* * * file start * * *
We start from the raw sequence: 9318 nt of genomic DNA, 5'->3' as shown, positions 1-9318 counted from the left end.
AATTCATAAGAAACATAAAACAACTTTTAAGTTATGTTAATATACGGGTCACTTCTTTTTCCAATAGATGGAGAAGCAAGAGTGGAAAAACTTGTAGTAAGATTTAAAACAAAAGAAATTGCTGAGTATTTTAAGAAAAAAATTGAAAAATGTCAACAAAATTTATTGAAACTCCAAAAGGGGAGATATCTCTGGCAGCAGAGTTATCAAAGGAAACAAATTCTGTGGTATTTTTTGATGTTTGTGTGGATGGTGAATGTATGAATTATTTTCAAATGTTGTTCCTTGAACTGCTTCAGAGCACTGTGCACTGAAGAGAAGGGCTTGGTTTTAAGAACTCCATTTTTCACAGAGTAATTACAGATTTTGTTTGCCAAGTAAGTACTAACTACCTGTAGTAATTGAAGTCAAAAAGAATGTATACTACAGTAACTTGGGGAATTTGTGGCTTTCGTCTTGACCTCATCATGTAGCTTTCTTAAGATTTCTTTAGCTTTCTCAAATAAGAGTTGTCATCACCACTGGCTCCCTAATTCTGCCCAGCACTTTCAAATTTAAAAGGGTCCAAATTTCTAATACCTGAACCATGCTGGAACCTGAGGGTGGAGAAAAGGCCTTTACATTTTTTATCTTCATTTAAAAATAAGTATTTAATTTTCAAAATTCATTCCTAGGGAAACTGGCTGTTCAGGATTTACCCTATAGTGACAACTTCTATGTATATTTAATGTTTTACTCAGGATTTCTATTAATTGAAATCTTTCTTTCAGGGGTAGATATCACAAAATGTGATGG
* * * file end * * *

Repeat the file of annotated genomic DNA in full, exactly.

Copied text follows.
We start from the raw sequence: 9318 nt of genomic DNA, 5'->3' as shown, positions 1-9318 counted from the left end.
AATTCATAAGAAACATAAAACAACTTTTAAGTTATGTTAATATACGGGTCACTTCTTTTTCCAATAGATGGAGAAGCAAGAGTGGAAAAACTTGTAGTAAGATTTAAAACAAAAGAAATTGCTGAGTATTTTAAGAAAAAAATTGAAAAATGTCAACAAAATTTATTGAAACTCCAAAAGGGGAGATATCTCTGGCAGCAGAGTTATCAAAGGAAACAAATTCTGTGGTATTTTTTGATGTTTGTGTGGATGGTGAATGTATGAATTATTTTCAAATGTTGTTCCTTGAACTGCTTCAGAGCACTGTGCACTGAAGAGAAGGGCTTGGTTTTAAGAACTCCATTTTTCACAGAGTAATTACAGATTTTGTTTGCCAAGTAAGTACTAACTACCTGTAGTAATTGAAGTCAAAAAGAATGTATACTACAGTAACTTGGGGAATTTGTGGCTTTCGTCTTGACCTCATCATGTAGCTTTCTTAAGATTTCTTTAGCTTTCTCAAATAAGAGTTGTCATCACCACTGGCTCCCTAATTCTGCCCAGCACTTTCAAATTTAAAAGGGTCCAAATTTCTAATACCTGAACCATGCTGGAACCTGAGGGTGGAGAAAAGGCCTTTACATTTTTTATCTTCATTTAAAAATAAGTATTTAATTTTCAAAATTCATTCCTAGGGAAACTGGCTGTTCAGGATTTACCCTATAGTGACAACTTCTATGTATATTTAATGTTTTACTCAGGATTTCTATTAATTGAAATCTTTCTTTCAGGGGTAGATATCACAAAATGTGATGG